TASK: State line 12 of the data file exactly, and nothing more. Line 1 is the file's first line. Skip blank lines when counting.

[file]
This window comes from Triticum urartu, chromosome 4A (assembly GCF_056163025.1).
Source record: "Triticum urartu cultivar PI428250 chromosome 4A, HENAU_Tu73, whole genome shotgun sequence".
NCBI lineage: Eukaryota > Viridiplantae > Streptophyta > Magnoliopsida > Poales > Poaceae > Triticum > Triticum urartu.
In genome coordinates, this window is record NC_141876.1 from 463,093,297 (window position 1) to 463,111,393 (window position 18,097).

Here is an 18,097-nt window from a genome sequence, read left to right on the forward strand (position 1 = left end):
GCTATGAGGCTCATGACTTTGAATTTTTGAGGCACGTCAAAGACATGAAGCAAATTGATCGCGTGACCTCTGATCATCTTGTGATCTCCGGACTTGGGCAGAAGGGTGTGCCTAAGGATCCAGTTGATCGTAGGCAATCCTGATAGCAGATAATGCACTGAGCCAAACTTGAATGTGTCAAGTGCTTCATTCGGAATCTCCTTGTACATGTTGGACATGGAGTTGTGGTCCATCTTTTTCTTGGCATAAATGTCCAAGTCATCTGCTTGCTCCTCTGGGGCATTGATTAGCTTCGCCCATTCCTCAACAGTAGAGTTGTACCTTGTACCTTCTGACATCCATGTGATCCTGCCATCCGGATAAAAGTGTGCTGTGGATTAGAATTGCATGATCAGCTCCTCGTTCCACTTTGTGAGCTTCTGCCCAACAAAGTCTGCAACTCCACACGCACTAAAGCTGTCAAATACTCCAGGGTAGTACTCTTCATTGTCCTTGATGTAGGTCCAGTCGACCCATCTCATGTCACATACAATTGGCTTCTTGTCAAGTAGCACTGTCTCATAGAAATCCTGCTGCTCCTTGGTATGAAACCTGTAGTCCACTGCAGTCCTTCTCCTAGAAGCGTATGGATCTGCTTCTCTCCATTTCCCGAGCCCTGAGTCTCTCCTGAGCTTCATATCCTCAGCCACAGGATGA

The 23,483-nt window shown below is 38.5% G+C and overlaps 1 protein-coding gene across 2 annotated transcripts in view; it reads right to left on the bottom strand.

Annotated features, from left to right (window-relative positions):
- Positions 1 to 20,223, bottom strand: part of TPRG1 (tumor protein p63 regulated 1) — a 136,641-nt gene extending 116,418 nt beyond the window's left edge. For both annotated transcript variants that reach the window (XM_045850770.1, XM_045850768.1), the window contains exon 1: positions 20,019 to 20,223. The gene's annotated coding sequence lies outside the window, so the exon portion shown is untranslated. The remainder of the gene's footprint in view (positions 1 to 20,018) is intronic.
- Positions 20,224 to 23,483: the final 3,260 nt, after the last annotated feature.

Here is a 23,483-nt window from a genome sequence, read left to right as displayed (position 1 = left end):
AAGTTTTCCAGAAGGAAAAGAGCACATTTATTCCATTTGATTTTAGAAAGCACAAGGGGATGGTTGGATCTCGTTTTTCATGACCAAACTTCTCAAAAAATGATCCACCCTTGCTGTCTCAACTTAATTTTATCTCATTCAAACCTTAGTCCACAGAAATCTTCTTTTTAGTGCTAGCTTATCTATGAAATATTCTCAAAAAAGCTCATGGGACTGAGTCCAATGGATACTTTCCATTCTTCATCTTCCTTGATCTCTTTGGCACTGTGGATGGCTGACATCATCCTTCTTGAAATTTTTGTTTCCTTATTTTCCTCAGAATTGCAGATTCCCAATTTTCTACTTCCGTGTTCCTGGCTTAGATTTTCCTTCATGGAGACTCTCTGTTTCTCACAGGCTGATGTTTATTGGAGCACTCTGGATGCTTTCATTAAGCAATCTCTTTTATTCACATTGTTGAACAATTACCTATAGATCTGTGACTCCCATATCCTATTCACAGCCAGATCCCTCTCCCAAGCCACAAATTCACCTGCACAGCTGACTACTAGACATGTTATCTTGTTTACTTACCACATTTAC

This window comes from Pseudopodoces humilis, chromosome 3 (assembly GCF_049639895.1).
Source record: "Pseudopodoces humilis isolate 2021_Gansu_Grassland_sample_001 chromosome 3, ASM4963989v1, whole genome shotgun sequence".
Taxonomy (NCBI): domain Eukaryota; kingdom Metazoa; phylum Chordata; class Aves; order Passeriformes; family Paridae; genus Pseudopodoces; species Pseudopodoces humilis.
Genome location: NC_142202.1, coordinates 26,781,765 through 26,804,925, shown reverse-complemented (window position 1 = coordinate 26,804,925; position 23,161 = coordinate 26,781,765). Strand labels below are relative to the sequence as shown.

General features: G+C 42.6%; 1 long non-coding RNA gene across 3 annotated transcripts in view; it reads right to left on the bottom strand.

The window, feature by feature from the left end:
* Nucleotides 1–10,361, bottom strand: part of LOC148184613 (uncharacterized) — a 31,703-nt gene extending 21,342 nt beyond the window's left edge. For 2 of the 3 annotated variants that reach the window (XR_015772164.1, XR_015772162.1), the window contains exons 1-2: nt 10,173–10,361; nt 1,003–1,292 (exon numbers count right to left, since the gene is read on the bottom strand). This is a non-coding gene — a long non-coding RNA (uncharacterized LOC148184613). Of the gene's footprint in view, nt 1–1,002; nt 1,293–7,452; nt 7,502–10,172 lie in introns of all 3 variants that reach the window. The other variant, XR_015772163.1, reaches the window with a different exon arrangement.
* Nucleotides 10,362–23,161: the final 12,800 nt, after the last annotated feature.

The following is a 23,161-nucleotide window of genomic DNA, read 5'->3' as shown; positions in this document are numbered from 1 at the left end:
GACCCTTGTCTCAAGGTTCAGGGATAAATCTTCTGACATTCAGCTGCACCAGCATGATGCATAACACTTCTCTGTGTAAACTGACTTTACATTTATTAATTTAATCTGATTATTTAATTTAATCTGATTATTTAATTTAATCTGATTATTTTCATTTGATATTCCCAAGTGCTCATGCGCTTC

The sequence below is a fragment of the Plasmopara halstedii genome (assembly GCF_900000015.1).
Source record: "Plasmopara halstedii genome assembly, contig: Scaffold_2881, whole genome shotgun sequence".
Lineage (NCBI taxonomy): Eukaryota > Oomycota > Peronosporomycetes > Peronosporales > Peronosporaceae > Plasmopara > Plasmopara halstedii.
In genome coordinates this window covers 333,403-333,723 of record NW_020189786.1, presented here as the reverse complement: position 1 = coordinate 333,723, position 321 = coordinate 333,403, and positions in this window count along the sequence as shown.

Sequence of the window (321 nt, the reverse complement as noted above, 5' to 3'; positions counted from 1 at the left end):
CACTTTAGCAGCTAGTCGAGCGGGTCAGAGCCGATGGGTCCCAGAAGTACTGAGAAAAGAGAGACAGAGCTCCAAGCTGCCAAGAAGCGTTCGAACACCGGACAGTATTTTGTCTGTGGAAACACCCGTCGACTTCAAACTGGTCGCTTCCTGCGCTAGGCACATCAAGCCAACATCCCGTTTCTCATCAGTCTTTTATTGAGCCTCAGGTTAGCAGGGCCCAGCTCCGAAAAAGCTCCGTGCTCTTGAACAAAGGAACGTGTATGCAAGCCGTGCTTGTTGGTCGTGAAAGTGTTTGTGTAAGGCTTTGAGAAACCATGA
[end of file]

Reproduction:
AAGTTTTCCAGAAGGAAAAGAGCACATTTATTCCATTTGATTTTAGAAAGCACAAGGGGATGGTTGGATCTCGTTTTTCATGACCAAACTTCTCAAAAAATGATCCACCCTTGCTGTCTCAACTTAATTTTATCTCATTCAAACCTTAGTCCACAGAAATCTTCTTTTTAGTGCTAGCTTATCTATGAAATATTCTCAAAAAAGCTCATGGGACTGAGTCCAATGGATACTTTCCATTCTTCATCTTCCTTGATCTCTTTGGCACTGTGGATGGCTGACATCATCCTTCTTGAAATTTTTGTTTCCTTATTTTCCTCAGAATTGCAGATTCCCAATTTTCTACTTCCGTGTTCCTGGCTTAGATTTTCCTTCATGGAGACTCTCTGTTTCTCACAGGCTGATGTTTATTGGAGCACTCTGGATGCTTTCATTAAGCAATCTCTTTTATTCACATTGTTGAACAATTACCTATAGATCTGTGACTCCCATATCCTATTCACAGCCAGATCCCTCTCCCAAGCCACAAATTCACCTGCACAGCTGACTACTAGACATGTTATCTTGTTTACTTACCACATTTAC